The use of a hunting rifle is the most effective way of killing an animal for the use in taxidermy. A much easier way of collecting a taxidermy specimen is to simply buy what is required. However, buying a specimen costs money and since many taxidermists are also hunters, it is a good idea to follow a few pointers when hunting for the specific purposes of taxidermy.
Firstly when aiming for an animal, the shots should be fired at its chest or main body. It is this part of the animal which can most easily take the damage of the bullet without being distorted. Try not to aim for the head as otherwise you may have created a lot of work for yourself later on when trying to fix the damage.
Take into consideration the power of the rifle or weapon being used. Some rifles can be simply too power and leave a too large bullet wound when they exit through the other side of the creature.
You must learn how to kill a wounded animal quickly so as to put an end to its suffering. Large game such as deer can usually be killed off with another shot or two to the animals main body – however this can damage the hide. Alternatively a hunting knife can be used to kill the animal but this shouldn’t be done unless it has been demonstrated to you beforehand and you really know what you are doing.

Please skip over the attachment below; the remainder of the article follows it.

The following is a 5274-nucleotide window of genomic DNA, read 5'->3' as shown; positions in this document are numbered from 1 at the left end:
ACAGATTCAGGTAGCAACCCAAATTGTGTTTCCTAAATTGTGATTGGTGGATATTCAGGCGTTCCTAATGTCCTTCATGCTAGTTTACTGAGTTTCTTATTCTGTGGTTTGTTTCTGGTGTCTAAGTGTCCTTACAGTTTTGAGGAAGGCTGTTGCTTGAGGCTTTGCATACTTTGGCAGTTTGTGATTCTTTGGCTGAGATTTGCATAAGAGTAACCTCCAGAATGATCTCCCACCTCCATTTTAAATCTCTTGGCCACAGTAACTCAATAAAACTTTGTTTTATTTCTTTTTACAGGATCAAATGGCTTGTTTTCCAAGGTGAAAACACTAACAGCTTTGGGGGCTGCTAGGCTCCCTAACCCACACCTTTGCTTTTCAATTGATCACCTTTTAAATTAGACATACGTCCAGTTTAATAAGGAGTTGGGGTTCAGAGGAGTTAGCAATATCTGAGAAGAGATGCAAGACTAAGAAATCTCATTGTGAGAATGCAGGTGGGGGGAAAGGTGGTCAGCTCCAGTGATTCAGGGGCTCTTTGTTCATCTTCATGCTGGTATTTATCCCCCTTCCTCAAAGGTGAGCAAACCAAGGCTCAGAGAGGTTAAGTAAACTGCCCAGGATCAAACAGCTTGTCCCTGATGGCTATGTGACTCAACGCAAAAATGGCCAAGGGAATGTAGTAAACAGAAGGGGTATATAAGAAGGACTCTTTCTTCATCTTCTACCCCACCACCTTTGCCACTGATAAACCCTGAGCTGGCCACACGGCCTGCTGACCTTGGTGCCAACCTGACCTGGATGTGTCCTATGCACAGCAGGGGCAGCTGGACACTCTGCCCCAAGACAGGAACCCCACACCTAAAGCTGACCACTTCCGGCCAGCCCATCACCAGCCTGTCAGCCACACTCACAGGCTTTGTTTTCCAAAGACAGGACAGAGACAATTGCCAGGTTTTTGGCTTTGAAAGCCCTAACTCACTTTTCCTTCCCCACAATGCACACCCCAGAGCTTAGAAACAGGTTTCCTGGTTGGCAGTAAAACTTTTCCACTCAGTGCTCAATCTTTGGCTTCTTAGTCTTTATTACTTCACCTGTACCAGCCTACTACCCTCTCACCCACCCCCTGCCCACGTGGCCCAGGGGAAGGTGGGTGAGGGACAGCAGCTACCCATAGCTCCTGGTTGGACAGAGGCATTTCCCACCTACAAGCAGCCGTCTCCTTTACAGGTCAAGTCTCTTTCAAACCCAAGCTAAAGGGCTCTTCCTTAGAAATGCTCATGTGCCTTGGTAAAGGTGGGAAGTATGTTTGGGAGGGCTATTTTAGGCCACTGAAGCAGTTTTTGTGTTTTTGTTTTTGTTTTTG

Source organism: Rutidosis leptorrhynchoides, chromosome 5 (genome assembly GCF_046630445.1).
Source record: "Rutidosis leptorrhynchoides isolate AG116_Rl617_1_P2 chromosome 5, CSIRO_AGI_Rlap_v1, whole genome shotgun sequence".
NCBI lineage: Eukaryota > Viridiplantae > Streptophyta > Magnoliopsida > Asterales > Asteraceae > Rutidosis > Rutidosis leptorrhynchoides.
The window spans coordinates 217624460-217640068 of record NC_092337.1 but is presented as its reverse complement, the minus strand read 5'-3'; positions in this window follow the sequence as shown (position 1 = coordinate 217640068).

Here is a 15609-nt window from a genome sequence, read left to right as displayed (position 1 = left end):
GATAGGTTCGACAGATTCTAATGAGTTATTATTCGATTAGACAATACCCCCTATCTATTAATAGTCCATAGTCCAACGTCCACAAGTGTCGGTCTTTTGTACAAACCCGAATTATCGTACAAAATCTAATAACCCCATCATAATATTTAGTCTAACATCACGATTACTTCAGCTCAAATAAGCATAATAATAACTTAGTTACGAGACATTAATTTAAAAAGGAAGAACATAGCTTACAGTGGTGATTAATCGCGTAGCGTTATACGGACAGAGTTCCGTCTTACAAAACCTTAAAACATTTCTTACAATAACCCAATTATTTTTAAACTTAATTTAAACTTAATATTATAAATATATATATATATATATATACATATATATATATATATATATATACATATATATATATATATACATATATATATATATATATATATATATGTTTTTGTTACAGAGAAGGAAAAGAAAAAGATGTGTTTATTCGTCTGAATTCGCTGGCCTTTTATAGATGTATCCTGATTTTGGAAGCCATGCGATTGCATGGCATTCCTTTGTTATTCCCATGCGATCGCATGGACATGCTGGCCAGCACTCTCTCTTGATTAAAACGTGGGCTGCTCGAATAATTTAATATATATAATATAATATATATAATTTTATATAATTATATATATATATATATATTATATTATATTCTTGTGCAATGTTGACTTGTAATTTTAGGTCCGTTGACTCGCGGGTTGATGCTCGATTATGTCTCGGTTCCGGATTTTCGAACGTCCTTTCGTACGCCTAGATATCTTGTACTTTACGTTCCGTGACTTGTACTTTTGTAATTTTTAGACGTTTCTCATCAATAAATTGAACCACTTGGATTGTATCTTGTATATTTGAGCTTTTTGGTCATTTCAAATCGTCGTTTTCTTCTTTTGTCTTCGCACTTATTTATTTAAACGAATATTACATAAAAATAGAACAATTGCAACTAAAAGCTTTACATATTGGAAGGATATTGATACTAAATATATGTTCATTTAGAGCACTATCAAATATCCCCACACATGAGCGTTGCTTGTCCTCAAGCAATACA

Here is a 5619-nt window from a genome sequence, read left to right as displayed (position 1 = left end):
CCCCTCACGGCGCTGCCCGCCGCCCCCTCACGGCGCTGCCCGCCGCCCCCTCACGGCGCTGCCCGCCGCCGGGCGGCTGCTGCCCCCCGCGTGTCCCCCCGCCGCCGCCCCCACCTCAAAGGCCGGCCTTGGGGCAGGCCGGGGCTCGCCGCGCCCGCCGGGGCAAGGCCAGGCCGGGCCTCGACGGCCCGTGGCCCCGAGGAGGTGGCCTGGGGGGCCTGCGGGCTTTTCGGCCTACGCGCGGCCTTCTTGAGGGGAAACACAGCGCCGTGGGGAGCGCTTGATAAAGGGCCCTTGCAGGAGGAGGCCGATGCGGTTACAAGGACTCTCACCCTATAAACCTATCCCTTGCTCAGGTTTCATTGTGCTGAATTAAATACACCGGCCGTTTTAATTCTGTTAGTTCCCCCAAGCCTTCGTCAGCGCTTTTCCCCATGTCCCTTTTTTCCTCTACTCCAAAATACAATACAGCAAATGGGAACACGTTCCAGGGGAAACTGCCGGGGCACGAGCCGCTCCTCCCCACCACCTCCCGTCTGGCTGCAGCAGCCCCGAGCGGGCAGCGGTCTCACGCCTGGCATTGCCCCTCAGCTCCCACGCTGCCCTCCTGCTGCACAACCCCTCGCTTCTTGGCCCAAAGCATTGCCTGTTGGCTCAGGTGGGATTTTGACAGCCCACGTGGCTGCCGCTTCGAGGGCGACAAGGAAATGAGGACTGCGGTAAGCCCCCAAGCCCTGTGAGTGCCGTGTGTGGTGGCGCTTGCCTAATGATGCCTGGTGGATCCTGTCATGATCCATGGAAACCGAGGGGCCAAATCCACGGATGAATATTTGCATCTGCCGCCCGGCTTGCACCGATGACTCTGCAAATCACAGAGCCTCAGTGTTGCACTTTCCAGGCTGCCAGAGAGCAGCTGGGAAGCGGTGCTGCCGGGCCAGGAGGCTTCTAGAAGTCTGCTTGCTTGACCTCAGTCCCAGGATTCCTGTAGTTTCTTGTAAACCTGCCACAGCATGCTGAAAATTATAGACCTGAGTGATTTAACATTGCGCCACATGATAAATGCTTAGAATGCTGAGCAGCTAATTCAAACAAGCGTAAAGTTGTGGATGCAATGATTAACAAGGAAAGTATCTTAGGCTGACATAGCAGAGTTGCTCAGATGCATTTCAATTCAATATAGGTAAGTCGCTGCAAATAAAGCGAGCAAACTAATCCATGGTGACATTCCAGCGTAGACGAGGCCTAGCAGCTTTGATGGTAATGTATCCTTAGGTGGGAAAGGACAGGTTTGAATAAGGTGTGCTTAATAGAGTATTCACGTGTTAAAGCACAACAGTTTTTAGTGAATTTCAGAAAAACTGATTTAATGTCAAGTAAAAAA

Birds up to the size of a small eagle can be quickly killed by compressing the lungs with your thumbs and forefingers. The advantage of this method is that it does not harm the quality of the taxidermy specimen. If it is a larger bird then it can be killed by plunging a hunting knife underneath the left wing of the bird aiming for its heart. Be careful when handling larger wounded birds as their talons can be quite vicious.
Some hunters like to bring their dogs along with them when they are hunting. However, most dogs, especially if they are not well trained are definitely not fit for this purpose. Spaniels tend to be one of the best breeds for this however, generally it is not recommended to bring a dog along when hunting. The main use tends to be if you are hunting small animals and have difficulty finding the creatures after they have been shot. Dogs such as spaniels can sniff out the kill and can retrieve it for you, and with proper training – without damaging the animal.
If you found this article useful I recommend you click here to read about how you should carry back an animal after it has been hunted. It is important to know this as a lot of unnecessary damage occurs to taxidermy specimens when they are carried back from a hunt.